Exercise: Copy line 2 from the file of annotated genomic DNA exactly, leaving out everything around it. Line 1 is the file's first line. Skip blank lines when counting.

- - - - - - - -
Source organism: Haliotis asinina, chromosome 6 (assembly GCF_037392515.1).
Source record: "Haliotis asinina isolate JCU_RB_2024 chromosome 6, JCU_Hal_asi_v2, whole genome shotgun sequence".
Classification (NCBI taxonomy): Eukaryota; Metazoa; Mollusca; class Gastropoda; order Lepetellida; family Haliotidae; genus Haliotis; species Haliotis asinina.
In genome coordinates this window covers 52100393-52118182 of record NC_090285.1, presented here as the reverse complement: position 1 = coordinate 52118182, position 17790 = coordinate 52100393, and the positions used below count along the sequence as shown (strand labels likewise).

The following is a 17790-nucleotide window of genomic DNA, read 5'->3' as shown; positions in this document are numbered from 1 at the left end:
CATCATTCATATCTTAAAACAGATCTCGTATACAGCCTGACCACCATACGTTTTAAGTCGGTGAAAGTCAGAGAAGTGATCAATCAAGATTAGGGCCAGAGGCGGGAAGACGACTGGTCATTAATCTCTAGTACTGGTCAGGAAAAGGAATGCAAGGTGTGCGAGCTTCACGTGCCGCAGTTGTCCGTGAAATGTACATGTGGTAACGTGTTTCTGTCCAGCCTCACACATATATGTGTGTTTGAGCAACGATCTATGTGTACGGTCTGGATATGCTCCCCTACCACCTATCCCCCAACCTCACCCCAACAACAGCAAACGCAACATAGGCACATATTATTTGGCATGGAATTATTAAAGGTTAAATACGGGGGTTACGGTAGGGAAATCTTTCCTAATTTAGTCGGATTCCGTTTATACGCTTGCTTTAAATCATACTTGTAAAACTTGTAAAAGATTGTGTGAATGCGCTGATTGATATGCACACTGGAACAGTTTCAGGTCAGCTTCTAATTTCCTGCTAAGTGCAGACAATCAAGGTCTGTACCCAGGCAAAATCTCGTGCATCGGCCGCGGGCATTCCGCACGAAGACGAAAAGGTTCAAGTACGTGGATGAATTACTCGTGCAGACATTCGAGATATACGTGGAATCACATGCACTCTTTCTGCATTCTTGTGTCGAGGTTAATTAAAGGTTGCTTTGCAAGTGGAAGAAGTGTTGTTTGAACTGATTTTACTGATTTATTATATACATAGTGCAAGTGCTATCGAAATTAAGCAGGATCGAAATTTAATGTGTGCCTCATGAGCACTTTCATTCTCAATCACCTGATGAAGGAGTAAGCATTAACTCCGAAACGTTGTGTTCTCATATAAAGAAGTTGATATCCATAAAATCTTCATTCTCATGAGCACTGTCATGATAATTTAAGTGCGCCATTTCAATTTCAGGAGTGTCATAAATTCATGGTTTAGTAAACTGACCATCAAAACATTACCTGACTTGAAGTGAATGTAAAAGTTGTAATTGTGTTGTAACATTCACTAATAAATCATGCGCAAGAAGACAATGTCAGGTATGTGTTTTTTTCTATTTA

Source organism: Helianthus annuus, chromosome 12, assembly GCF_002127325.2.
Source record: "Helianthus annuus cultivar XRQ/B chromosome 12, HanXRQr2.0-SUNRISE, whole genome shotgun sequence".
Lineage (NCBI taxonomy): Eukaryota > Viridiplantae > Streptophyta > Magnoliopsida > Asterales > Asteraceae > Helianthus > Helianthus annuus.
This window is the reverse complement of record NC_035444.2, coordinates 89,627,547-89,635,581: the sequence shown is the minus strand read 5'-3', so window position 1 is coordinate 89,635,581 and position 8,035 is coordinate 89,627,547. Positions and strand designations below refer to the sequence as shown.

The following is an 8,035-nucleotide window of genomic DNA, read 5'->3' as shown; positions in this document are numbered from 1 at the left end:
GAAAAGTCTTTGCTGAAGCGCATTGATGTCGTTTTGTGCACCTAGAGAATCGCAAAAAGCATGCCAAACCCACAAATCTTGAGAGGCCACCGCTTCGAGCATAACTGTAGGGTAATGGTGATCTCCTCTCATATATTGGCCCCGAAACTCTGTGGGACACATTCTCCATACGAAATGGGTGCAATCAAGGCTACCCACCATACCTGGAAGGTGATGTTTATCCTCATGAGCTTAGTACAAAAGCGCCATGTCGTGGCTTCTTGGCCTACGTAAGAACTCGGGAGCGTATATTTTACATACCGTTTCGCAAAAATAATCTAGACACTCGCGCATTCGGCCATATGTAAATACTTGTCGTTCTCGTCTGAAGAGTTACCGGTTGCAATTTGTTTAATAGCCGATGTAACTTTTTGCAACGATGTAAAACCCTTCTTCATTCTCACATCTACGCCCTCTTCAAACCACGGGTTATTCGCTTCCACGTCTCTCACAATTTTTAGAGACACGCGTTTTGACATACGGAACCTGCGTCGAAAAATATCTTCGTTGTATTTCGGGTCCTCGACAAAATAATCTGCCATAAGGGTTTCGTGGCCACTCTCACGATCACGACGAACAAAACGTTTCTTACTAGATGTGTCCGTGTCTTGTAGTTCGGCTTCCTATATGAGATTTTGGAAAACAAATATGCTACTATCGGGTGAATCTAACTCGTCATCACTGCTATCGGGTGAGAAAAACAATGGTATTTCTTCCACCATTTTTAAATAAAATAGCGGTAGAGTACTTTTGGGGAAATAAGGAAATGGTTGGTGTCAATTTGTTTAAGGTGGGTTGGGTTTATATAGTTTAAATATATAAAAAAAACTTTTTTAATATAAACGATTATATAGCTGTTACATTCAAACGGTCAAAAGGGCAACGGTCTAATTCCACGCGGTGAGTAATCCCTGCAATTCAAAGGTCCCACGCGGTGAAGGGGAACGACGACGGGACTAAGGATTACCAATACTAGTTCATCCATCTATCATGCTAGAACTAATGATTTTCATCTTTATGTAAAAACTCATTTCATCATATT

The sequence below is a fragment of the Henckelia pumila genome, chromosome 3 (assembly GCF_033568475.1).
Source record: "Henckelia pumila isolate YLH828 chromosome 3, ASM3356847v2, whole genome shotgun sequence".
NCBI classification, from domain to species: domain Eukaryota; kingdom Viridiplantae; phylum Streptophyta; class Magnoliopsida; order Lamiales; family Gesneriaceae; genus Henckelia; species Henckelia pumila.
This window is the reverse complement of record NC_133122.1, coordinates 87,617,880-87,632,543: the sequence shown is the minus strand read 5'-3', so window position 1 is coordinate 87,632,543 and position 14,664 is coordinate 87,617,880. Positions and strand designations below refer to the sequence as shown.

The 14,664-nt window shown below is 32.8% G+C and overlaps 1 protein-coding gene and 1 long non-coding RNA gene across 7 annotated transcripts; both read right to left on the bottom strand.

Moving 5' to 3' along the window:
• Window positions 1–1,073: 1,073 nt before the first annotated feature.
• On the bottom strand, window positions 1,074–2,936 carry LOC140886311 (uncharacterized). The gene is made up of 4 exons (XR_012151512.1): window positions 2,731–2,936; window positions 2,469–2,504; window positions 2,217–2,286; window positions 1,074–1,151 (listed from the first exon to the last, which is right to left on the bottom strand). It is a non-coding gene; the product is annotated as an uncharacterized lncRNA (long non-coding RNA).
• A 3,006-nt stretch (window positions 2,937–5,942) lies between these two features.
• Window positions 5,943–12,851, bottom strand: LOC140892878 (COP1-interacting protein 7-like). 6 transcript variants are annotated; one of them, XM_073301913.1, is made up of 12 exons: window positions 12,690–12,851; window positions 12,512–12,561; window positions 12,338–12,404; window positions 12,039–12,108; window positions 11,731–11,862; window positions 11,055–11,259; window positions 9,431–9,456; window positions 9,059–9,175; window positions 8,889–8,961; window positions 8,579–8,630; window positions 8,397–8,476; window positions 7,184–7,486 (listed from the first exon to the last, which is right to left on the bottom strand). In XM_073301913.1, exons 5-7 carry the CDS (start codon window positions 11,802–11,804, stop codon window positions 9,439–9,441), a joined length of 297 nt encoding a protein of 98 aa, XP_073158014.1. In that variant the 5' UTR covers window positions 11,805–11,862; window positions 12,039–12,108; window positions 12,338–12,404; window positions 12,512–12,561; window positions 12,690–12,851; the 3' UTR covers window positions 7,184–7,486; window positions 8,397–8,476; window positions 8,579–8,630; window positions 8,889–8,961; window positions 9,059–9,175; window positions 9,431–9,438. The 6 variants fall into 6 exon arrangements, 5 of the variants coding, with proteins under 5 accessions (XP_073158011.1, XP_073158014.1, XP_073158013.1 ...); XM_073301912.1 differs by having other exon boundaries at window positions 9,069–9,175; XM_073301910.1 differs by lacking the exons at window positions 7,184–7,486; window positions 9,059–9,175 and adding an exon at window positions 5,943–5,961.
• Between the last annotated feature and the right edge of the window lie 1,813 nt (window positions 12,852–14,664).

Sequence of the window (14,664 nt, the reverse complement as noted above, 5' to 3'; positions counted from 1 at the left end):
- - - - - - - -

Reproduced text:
Source record: "Haliotis asinina isolate JCU_RB_2024 chromosome 6, JCU_Hal_asi_v2, whole genome shotgun sequence".